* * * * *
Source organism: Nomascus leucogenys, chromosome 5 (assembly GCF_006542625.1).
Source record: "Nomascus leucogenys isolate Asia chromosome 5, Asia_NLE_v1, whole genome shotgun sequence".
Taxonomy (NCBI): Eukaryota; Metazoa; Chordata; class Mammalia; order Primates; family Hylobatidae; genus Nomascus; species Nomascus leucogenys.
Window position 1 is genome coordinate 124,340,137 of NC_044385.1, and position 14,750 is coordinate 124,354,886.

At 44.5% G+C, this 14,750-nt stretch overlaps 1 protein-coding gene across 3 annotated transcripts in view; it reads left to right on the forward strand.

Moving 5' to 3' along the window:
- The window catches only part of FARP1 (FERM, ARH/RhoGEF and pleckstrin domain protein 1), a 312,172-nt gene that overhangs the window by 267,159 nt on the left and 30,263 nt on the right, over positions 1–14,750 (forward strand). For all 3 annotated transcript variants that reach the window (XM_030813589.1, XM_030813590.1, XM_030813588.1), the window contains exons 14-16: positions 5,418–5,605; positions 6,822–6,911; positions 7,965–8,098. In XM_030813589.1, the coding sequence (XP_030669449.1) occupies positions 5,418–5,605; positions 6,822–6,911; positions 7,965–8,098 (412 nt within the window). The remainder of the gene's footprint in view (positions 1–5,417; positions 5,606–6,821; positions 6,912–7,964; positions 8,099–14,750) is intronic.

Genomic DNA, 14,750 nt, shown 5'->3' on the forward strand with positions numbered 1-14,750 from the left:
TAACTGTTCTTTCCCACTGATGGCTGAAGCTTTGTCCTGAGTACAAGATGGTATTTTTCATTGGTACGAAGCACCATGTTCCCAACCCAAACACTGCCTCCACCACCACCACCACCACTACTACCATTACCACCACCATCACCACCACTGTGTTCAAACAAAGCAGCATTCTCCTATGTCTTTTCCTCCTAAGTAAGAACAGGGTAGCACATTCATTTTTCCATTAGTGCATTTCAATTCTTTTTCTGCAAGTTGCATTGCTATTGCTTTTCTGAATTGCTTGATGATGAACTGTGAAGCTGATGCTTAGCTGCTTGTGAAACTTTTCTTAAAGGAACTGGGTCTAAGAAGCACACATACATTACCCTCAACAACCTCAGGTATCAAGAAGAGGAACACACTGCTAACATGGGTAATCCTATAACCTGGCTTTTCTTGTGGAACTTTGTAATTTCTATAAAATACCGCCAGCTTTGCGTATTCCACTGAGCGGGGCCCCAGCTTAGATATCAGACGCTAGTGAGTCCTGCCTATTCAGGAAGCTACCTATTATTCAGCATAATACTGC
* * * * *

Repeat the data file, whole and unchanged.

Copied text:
Source organism: Nomascus leucogenys, chromosome 5 (assembly GCF_006542625.1).
Source record: "Nomascus leucogenys isolate Asia chromosome 5, Asia_NLE_v1, whole genome shotgun sequence".
Taxonomy (NCBI): Eukaryota; Metazoa; Chordata; class Mammalia; order Primates; family Hylobatidae; genus Nomascus; species Nomascus leucogenys.
Window position 1 is genome coordinate 124,340,137 of NC_044385.1, and position 14,750 is coordinate 124,354,886.

At 44.5% G+C, this 14,750-nt stretch overlaps 1 protein-coding gene across 3 annotated transcripts in view; it reads left to right on the forward strand.

Moving 5' to 3' along the window:
- The window catches only part of FARP1 (FERM, ARH/RhoGEF and pleckstrin domain protein 1), a 312,172-nt gene that overhangs the window by 267,159 nt on the left and 30,263 nt on the right, over positions 1–14,750 (forward strand). For all 3 annotated transcript variants that reach the window (XM_030813589.1, XM_030813590.1, XM_030813588.1), the window contains exons 14-16: positions 5,418–5,605; positions 6,822–6,911; positions 7,965–8,098. In XM_030813589.1, the coding sequence (XP_030669449.1) occupies positions 5,418–5,605; positions 6,822–6,911; positions 7,965–8,098 (412 nt within the window). The remainder of the gene's footprint in view (positions 1–5,417; positions 5,606–6,821; positions 6,912–7,964; positions 8,099–14,750) is intronic.

Genomic DNA, 14,750 nt, shown 5'->3' on the forward strand with positions numbered 1-14,750 from the left:
TAACTGTTCTTTCCCACTGATGGCTGAAGCTTTGTCCTGAGTACAAGATGGTATTTTTCATTGGTACGAAGCACCATGTTCCCAACCCAAACACTGCCTCCACCACCACCACCACCACTACTACCATTACCACCACCATCACCACCACTGTGTTCAAACAAAGCAGCATTCTCCTATGTCTTTTCCTCCTAAGTAAGAACAGGGTAGCACATTCATTTTTCCATTAGTGCATTTCAATTCTTTTTCTGCAAGTTGCATTGCTATTGCTTTTCTGAATTGCTTGATGATGAACTGTGAAGCTGATGCTTAGCTGCTTGTGAAACTTTTCTTAAAGGAACTGGGTCTAAGAAGCACACATACATTACCCTCAACAACCTCAGGTATCAAGAAGAGGAACACACTGCTAACATGGGTAATCCTATAACCTGGCTTTTCTTGTGGAACTTTGTAATTTCTATAAAATACCGCCAGCTTTGCGTATTCCACTGAGCGGGGCCCCAGCTTAGATATCAGACGCTAGTGAGTCCTGCCTATTCAGGAAGCTACCTATTATTCAGCATAATACTGC